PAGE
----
Student Blogging

A great way to engage students is to create projects within contexts and formats that they are already using in their personal lives.  One of my favorite ways of doing this is through blogs.  Teenage students already spend a lot of time online, especially on social media sites, so why not encourage them to continue their online interactions, just in English instead?

I welcome my students to write about topics they already love, which means their more likely to put in solid effort to the project.  I tell them at the beginning of the year: “Your project is to write about whatever you want to write about.”  If you want to narrow the focus or if you think your students need more structure, you can choose a topic and/or style for them.  Or perhaps each post can be a response to what they’ve been learning in school the past month.  At the bottom of this post you’ll find a download link for topic and style ideas.

Set aside rules for your students.  I asked mine to submit two posts per month and set a word limit for them (250 words minimum for my 6th-graders, 350 for my 8th-graders).  They also needed to comment on at least 3 of their classmates blogs each month.  Of course, they shouldn’t write anything you deem inappropriate (and you’ll need to discuss that with them at the beginning).  You can check out my sample rules below, but you should make adjustments to tailor to your class’s abilities and interests.

Every month, I selected a blogger-of-the-month and awarded that student a prize.

I found blogging to be a great activity for multiple reasons:

    1. Students practice and improve various writing skills, including forming strong sentences, spelling correctly, and formatting paragraphs properly.
    2. Students want to improve their grammar so their blog doesn’t look bad in front of their other students.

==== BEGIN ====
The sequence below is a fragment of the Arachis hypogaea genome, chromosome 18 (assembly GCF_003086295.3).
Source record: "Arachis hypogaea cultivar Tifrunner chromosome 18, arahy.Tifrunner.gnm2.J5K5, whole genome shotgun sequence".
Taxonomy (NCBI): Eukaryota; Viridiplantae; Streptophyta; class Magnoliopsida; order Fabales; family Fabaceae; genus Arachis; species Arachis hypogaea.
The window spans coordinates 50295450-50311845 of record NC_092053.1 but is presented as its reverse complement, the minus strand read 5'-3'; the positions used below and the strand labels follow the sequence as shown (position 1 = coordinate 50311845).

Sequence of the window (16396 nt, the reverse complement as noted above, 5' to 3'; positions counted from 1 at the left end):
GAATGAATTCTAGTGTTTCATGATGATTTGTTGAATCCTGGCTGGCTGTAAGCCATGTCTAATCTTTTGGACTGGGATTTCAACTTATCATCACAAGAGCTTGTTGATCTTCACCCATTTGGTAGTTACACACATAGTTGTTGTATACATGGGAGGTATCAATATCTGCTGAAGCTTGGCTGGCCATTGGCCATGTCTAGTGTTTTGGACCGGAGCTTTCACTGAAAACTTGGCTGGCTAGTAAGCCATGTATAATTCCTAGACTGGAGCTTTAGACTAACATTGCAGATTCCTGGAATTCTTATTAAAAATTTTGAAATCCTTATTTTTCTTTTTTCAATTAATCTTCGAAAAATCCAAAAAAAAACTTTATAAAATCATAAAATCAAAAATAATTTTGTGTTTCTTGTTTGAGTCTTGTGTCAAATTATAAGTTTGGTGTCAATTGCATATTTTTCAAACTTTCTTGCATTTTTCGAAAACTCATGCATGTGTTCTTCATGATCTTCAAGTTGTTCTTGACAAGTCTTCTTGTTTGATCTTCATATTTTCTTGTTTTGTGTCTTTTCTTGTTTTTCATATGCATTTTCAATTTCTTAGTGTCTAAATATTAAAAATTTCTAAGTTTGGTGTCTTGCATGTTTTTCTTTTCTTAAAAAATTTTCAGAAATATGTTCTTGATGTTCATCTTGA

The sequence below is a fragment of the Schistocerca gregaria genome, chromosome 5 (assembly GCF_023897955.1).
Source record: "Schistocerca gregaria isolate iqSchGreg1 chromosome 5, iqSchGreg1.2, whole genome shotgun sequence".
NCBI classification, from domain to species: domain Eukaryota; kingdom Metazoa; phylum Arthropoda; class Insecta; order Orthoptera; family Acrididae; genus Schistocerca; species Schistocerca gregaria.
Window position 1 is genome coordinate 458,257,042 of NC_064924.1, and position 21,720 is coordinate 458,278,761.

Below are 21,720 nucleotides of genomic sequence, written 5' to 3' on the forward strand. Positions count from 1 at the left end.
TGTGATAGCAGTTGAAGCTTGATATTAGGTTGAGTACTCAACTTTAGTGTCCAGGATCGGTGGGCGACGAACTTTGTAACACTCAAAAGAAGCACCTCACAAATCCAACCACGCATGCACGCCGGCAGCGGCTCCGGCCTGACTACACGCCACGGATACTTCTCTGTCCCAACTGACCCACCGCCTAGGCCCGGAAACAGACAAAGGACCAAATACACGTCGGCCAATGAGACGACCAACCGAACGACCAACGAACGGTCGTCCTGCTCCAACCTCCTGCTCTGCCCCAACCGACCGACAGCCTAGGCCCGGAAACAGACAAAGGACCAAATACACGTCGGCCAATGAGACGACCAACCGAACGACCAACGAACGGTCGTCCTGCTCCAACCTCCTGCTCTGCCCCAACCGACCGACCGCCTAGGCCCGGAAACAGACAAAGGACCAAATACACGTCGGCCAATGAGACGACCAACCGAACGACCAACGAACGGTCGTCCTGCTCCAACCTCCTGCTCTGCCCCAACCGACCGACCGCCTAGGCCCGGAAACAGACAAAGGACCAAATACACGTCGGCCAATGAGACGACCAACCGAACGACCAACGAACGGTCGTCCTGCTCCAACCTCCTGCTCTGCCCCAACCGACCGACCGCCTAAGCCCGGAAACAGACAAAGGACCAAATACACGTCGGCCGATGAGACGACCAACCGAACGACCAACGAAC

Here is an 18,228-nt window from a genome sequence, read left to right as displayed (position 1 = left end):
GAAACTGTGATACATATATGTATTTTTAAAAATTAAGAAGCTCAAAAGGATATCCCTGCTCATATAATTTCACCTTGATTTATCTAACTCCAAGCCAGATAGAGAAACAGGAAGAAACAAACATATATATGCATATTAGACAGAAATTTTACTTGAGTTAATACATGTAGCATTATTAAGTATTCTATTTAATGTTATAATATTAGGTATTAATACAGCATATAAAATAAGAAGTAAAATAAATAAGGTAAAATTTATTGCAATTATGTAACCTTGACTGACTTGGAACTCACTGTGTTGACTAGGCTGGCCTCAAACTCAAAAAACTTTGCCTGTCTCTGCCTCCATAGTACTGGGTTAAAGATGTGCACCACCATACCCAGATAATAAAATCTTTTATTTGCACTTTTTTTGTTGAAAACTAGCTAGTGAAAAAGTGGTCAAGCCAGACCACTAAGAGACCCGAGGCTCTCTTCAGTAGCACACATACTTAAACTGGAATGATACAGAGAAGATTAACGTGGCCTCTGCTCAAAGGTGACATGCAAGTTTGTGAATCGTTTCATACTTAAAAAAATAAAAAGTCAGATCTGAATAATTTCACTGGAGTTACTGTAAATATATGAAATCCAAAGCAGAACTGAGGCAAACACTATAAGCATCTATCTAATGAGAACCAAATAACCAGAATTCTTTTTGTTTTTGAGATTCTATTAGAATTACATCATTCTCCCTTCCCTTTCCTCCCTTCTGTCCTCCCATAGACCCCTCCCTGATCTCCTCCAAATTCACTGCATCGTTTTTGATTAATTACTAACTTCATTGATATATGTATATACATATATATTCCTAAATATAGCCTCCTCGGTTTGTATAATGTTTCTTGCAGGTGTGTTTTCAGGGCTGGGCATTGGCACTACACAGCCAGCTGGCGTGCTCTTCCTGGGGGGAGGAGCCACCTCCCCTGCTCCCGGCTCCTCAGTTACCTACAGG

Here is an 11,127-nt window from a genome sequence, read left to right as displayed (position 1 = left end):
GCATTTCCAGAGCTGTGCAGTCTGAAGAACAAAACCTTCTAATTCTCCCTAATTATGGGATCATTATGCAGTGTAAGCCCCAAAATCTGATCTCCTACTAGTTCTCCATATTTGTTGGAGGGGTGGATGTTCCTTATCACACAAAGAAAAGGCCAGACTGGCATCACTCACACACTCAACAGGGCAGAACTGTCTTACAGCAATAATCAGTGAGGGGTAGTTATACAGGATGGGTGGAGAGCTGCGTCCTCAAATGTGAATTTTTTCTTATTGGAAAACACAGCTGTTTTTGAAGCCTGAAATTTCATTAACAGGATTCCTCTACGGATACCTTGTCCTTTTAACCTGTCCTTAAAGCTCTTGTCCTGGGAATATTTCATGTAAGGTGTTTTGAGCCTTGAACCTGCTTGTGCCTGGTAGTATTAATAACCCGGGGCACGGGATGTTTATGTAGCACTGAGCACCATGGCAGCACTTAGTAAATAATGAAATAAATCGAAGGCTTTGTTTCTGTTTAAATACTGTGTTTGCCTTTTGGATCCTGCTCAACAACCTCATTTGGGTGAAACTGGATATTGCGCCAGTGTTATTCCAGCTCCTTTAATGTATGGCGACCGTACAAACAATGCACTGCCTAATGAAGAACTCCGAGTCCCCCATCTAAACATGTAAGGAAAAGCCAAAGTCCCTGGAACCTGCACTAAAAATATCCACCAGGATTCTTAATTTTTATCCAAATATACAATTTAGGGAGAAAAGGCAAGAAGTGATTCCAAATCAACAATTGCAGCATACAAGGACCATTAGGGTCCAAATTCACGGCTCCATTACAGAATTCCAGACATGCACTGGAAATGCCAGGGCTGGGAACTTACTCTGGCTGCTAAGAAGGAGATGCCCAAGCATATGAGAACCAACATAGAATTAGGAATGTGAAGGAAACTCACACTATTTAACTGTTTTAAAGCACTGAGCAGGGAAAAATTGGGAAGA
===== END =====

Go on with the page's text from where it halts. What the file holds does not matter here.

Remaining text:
3. Students who love to talk now have the freedom to talk (write) as much as they want.
    4. Students who tend to stay quiet during class now can express themselves in different ways, free from interruptions and with the time to think about what they want to say.
    5. Students’ vocabulary increase as they try to find the right translations for whatever words are on their minds; if they’re excited about the topic, they’re more likely to remember those words later.
    6. Through their comments, students practice exchanges such as disagreement, approval, brainstorming, and more.
    7. Depending on the style your students do, they may have to learn how to research their topic.

If you want to help your students improve not just their writing but their general English skills while doing things they already do, I can’t recommend blogs enough.  Download the documents linked below for more ideas.


By the way, I recommend finding a site that allows closed communal blogging.  If you prefer, you can prevent the general public from accessing the blogs.  You’ll also need to check the blogs regularly not only to make sure their meeting the requirements but also to ensure the students are civil with each other.  I highly recommend blogging for teenagers, but of course adults may enjoy doing this as well.

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